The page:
By Maria Wiering
Catholic Health Initiatives, which sold St. Joseph Medical Center in Towson to the University of Maryland Medical System in December, agreed Feb. 7 to pay the state and federal governments $4.9 million to settle allegations that the hospital overbilled Medicare and Medicaid programs through unnecessary “short stay” admittance.
According to a statement from CHI, St. Joseph agreed to the settlement to avoid “the expense and uncertainty of litigation.” It did not admit liability.
Under the terms of sale, Catholic Health Initiatives retains St. Joseph’s liabilities prior to Dec. 1, 2012. The hospital is now known as University of Maryland St. Joseph Medical Center.
CHI’s statement said that St. Joseph discovered the unnecessary admissions of two days or less during a routine, self-commissioned audit. The stays in question dated from October 2007 to October 2009. In June 2010, the hospital submitted a voluntary self-disclosure to the Office of Inspector General of the U.S. Department of Health and Human Services and the U.S. Department of Justice.
According to a statement from the U.S. Attorney for the District of Maryland, the settlement resolves the hospital’s civil liability to the United States under the False Claims Act. Of the settlement, $4.75 million will go to the United States and $152,406 will go to the State of Maryland.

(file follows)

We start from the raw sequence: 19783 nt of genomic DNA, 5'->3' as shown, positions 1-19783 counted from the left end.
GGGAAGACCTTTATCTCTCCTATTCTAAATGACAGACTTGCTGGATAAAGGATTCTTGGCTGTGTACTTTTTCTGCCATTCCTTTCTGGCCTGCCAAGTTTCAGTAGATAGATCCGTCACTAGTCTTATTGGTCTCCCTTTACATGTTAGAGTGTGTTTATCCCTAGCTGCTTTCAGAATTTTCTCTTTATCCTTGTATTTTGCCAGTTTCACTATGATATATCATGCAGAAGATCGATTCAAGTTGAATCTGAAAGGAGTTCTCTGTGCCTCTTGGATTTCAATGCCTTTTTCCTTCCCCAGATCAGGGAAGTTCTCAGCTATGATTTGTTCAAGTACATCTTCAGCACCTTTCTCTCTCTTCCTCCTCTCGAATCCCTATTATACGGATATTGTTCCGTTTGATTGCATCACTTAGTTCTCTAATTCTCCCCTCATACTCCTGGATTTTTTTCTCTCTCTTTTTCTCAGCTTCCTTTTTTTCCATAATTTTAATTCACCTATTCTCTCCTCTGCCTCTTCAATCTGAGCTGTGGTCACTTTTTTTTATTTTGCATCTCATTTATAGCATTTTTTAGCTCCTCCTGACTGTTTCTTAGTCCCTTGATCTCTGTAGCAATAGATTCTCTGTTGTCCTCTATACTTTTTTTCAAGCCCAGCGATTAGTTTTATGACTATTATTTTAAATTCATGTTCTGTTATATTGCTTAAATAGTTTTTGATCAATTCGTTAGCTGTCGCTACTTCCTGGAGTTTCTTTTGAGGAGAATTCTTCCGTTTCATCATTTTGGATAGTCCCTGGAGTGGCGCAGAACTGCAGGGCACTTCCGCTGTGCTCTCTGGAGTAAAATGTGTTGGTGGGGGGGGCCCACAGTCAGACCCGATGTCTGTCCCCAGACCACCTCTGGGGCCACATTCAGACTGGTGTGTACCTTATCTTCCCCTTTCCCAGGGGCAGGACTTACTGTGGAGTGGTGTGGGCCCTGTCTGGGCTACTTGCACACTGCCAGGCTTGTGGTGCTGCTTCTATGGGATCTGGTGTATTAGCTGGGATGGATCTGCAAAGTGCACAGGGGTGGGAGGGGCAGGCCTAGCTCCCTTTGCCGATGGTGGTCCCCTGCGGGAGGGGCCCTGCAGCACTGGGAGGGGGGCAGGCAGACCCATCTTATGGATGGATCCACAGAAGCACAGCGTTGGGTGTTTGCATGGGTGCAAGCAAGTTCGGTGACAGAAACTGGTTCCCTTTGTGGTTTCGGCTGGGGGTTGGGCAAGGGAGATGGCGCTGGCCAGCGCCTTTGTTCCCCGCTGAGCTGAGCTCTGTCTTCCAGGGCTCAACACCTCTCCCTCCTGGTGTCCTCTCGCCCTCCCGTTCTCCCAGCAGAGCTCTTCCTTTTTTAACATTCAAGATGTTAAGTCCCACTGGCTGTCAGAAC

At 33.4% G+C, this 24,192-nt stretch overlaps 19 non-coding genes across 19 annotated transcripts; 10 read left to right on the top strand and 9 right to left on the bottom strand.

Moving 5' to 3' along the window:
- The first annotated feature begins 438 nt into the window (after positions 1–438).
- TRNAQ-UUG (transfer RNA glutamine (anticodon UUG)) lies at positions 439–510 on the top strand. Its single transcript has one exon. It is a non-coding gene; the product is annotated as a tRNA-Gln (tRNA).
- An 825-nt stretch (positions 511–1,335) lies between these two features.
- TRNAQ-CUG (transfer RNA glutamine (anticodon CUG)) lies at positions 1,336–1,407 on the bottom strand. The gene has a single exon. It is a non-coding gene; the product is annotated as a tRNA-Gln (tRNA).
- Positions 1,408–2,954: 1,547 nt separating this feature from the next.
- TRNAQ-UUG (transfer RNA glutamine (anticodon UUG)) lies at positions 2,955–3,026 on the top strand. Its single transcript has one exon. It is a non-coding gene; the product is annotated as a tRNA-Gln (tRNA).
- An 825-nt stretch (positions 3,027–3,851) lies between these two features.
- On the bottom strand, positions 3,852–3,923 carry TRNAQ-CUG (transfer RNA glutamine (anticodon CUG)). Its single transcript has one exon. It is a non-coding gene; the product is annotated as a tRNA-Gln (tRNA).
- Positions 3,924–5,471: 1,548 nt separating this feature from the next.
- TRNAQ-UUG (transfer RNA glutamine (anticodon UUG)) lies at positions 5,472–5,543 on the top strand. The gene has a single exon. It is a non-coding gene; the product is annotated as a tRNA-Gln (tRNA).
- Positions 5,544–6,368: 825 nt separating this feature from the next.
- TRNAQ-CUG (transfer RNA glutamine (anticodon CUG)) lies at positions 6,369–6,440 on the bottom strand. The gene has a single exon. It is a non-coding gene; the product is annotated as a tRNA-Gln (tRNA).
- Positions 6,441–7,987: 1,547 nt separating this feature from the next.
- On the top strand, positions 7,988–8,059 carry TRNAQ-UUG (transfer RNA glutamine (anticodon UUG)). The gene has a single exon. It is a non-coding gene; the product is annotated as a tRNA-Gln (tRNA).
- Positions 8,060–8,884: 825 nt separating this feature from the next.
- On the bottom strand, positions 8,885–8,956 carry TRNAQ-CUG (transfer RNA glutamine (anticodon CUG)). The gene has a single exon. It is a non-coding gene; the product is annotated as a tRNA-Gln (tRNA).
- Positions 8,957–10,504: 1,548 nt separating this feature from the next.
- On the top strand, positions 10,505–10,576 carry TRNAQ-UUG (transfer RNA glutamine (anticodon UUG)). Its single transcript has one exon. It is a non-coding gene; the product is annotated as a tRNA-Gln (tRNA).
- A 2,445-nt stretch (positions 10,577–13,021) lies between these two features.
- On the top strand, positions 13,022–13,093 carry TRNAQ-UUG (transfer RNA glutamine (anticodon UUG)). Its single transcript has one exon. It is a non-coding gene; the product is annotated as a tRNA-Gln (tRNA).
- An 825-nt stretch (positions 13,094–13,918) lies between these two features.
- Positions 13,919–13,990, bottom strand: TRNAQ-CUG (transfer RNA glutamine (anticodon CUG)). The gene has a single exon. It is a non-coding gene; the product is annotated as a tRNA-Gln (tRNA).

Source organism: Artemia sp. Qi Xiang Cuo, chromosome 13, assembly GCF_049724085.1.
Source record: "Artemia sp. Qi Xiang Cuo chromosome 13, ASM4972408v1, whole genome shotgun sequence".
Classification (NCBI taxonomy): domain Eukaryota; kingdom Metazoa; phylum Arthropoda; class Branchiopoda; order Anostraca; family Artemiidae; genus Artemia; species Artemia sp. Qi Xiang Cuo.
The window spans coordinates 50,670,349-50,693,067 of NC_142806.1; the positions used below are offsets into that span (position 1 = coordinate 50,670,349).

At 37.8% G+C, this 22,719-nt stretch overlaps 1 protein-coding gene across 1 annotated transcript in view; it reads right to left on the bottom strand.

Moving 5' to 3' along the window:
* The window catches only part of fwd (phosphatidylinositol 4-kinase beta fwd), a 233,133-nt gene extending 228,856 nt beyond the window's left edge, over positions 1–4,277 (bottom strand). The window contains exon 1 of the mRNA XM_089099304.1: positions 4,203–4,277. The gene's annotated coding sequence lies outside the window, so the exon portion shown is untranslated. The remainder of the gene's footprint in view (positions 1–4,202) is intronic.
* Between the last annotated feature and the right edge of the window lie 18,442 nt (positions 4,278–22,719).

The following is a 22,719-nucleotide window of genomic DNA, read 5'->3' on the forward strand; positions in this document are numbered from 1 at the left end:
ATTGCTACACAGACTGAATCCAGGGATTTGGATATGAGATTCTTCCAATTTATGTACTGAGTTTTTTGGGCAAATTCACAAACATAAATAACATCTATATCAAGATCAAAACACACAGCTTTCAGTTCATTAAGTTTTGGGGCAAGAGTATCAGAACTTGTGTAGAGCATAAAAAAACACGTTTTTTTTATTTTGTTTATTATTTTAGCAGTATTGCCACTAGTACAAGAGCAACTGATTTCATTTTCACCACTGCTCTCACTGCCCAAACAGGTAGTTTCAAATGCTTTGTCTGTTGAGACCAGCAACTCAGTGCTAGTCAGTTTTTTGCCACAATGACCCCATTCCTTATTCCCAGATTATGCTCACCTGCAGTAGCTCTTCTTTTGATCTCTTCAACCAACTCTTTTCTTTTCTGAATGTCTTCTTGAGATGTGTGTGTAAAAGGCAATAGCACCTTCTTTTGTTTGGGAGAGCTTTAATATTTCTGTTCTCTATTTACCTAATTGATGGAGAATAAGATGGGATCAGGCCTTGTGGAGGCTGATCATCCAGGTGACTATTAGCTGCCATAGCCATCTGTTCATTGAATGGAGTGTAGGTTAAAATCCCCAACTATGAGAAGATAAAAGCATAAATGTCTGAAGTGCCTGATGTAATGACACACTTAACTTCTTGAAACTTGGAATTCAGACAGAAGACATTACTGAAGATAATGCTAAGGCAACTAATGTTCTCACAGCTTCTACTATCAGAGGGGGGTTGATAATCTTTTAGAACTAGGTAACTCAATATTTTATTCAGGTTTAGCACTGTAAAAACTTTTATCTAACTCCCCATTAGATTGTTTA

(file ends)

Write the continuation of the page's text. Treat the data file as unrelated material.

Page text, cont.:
“Medical providers drain the resources of federal and state health care programs when they bill the government for unneeded medical procedures,” Rod Rosenstein, the U.S. Attorney for the District of Maryland, said in a statement.
According to CHI, the short-stay admissions settlement is not related to St. Joseph’s 2010 payment of $22 million to settle allegations that its cardiologist Dr. Mark Midei unnecessarily implanted heart stents in order to receive Medicare payments.
The University of Maryland Medical System deferred comments to CHI.
Feb. 8, 2013 CatholicReview.org